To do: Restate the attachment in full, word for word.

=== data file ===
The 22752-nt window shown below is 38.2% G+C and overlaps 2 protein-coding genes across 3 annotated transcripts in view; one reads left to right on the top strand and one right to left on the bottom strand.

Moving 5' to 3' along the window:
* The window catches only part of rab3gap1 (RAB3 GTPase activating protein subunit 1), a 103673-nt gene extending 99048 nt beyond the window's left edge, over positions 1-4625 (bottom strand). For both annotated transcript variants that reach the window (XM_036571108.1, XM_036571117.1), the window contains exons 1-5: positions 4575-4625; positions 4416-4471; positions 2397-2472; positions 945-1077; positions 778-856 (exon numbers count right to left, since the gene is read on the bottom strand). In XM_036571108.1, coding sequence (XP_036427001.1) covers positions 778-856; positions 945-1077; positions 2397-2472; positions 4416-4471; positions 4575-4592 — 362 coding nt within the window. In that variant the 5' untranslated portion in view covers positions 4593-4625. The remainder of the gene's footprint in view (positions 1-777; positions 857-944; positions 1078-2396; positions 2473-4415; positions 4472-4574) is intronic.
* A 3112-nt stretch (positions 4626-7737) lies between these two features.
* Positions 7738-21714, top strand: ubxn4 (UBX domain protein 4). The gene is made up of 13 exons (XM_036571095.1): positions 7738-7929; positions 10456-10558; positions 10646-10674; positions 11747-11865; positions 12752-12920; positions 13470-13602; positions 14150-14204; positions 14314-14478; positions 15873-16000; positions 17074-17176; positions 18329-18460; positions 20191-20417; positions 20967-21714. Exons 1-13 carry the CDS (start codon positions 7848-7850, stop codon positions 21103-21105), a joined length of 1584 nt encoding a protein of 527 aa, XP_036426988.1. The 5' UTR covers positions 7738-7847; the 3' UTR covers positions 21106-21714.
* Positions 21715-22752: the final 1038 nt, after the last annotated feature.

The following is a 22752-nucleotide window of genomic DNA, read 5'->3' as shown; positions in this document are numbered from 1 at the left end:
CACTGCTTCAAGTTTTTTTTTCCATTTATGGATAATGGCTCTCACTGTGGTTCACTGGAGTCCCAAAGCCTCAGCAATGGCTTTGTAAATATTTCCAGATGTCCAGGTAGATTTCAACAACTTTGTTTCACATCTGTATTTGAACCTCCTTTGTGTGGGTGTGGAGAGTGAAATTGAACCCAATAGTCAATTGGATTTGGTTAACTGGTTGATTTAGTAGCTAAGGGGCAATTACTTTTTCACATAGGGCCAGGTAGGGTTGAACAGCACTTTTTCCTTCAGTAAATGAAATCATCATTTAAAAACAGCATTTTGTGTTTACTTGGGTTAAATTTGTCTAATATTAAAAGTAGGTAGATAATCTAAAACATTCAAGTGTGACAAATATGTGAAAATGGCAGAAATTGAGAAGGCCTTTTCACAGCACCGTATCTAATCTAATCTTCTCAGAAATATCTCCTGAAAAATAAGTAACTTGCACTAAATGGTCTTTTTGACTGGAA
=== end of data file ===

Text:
The 22752-nt window shown below is 38.2% G+C and overlaps 2 protein-coding genes across 3 annotated transcripts in view; one reads left to right on the top strand and one right to left on the bottom strand.

Moving 5' to 3' along the window:
* The window catches only part of rab3gap1 (RAB3 GTPase activating protein subunit 1), a 103673-nt gene extending 99048 nt beyond the window's left edge, over positions 1-4625 (bottom strand). For both annotated transcript variants that reach the window (XM_036571108.1, XM_036571117.1), the window contains exons 1-5: positions 4575-4625; positions 4416-4471; positions 2397-2472; positions 945-1077; positions 778-856 (exon numbers count right to left, since the gene is read on the bottom strand). In XM_036571108.1, coding sequence (XP_036427001.1) covers positions 778-856; positions 945-1077; positions 2397-2472; positions 4416-4471; positions 4575-4592 — 362 coding nt within the window. In that variant the 5' untranslated portion in view covers positions 4593-4625. The remainder of the gene's footprint in view (positions 1-777; positions 857-944; positions 1078-2396; positions 2473-4415; positions 4472-4574) is intronic.
* A 3112-nt stretch (positions 4626-7737) lies between these two features.
* Positions 7738-21714, top strand: ubxn4 (UBX domain protein 4). The gene is made up of 13 exons (XM_036571095.1): positions 7738-7929; positions 10456-10558; positions 10646-10674; positions 11747-11865; positions 12752-12920; positions 13470-13602; positions 14150-14204; positions 14314-14478; positions 15873-16000; positions 17074-17176; positions 18329-18460; positions 20191-20417; positions 20967-21714. Exons 1-13 carry the CDS (start codon positions 7848-7850, stop codon positions 21103-21105), a joined length of 1584 nt encoding a protein of 527 aa, XP_036426988.1. The 5' UTR covers positions 7738-7847; the 3' UTR covers positions 21106-21714.
* Positions 21715-22752: the final 1038 nt, after the last annotated feature.

The following is a 22752-nucleotide window of genomic DNA, read 5'->3' as shown; positions in this document are numbered from 1 at the left end:
CACTGCTTCAAGTTTTTTTTTCCATTTATGGATAATGGCTCTCACTGTGGTTCACTGGAGTCCCAAAGCCTCAGCAATGGCTTTGTAAATATTTCCAGATGTCCAGGTAGATTTCAACAACTTTGTTTCACATCTGTATTTGAACCTCCTTTGTGTGGGTGTGGAGAGTGAAATTGAACCCAATAGTCAATTGGATTTGGTTAACTGGTTGATTTAGTAGCTAAGGGGCAATTACTTTTTCACATAGGGCCAGGTAGGGTTGAACAGCACTTTTTCCTTCAGTAAATGAAATCATCATTTAAAAACAGCATTTTGTGTTTACTTGGGTTAAATTTGTCTAATATTAAAAGTAGGTAGATAATCTAAAACATTCAAGTGTGACAAATATGTGAAAATGGCAGAAATTGAGAAGGCCTTTTCACAGCACCGTATCTAATCTAATCTTCTCAGAAATATCTCCTGAAAAATAAGTAACTTGCACTAAATGGTCTTTTTGACTGGAA